Saturday, September 29, 2018

A Short History of OPERA

Queen of the NIght
Queen of the Night - Magic Flute - Photo   by   VilleHoo
Opera is an entertainment style involving combined with orchestral music and singers who perform with characteristic classical method top project their voice. Besides being trained in singing, the Opera performers are also trained in stagecraft.

Opera was invented by a group of actors the mid-1500s in the Italian city of Florence, they were actually performing classical Greek theater. In addition, these actors were noble men educated in Latin and Greek.

The music style played in original Greek plays was quite simple with only a handful of instrumentalists playing flute, drums and lyre.

Fuller instruments often had drowned out the voice of the performers leading actors to develop techniques for amplifying the voice. This helped the singers to sing their parts. Singing allowed performers to project their voices further during the renaissance time as it was changing from religious austerity to more creative endeavors.

This new style of theater was becoming popular by the end of the 16th century. New productions especially are written for singing with accompaniment started appearing. The De Medici family in Florence paid a composer Jacopo Peri for the very first opera entitled 'Dafne' in 1598 performed in their private court. Unluckily much of the score was lost but it still has a place in the history of opera.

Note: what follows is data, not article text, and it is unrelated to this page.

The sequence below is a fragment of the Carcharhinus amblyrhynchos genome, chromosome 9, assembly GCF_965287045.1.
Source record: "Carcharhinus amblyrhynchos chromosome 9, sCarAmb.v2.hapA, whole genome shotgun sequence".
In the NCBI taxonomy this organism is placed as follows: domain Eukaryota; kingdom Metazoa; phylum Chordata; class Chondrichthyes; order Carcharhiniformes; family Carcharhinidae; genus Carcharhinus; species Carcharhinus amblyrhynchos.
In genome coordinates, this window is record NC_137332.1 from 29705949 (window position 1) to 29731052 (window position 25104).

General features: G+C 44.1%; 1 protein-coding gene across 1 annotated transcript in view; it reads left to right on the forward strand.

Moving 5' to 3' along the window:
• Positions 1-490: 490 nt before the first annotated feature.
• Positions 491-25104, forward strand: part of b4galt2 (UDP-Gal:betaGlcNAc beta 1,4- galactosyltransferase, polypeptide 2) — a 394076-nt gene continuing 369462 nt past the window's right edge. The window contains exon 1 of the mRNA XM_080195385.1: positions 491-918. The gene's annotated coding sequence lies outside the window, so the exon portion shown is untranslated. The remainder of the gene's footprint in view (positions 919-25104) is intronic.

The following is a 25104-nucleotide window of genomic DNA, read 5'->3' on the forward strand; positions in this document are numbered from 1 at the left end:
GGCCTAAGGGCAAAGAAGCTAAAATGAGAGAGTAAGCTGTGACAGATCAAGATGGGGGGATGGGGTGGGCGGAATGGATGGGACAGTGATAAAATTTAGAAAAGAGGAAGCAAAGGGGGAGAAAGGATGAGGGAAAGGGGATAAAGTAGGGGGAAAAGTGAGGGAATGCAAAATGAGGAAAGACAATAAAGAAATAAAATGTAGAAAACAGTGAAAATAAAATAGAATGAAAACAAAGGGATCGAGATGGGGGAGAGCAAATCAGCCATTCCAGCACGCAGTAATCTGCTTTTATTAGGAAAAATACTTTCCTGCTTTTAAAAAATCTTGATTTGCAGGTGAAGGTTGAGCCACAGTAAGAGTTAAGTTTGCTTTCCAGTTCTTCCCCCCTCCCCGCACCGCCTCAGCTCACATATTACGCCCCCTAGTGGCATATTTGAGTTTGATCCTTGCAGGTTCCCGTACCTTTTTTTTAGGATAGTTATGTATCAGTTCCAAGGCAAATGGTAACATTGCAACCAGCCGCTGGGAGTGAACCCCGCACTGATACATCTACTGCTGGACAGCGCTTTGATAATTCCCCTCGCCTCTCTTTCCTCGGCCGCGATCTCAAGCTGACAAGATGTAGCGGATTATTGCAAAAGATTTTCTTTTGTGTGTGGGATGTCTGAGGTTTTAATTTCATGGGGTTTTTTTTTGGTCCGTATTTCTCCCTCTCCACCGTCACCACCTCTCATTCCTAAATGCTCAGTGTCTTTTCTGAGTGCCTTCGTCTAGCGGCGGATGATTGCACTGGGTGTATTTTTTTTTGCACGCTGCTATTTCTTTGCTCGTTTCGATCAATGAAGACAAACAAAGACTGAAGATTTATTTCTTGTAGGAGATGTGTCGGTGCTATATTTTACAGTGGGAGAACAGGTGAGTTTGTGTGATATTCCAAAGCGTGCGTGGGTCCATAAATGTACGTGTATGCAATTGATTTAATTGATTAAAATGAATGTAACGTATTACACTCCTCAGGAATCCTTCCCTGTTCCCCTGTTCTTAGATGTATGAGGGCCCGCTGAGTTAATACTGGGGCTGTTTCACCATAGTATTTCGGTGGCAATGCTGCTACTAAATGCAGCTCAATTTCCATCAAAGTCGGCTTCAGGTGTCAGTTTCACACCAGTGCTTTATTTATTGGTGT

After few years, opera spread from Florence to the rest of Italy, German Principalities, far west as England, north to the Austrian Empire, Spain and France. Florence and other great Italian cities like Venice, Rome and Milan dedicated opera houses started to be built and tickets for performances sold. Venice took the lead starting in 1637 eventually becoming the spiritual and cultural home of opera.

One of the fathers of opera, Claudio Monteverdi took the decision early in his operas to add short performances within his works that were designed to appeal to a wider audience. Ultimately these short pieces were dropped as the crowds started to appreciate full length opera without interruption.

The growing demand for opera created different schools of thought on the nature of opera. Some composers preferred complex subtexts and interwoven plots while others preferred a modest approach.

As opera productions generally told the story of love, many characters appearing on stage were of course meant to be women, but renaissance society frowned on female actors which led all actors being men. This situation encouraged castrated men from all over Europe and the Arab world to make their way into the theater.

The language of original operas was written in the Italian of the great cities such as Florence and Venice. However, Opera proved popular in other languages and has been able to transcend the language barrier to become popular elsewhere in Germany and France. In the 20th century, English operas became very popular.

English opera had developed wholly different directions after getting banned during Cromwell's reign. After the return of the monarchy, opera prospered again but opera buffa proved more popular which led to a clearly English style of opera humor.

European immigrants in the US brought the love of opera with them and passionate Americans adopted the opera quickly as their own. In New York, the Metropolitan Opera company in the 20th century was leading in the development of modern opera providing a base for modern opera to flourish.

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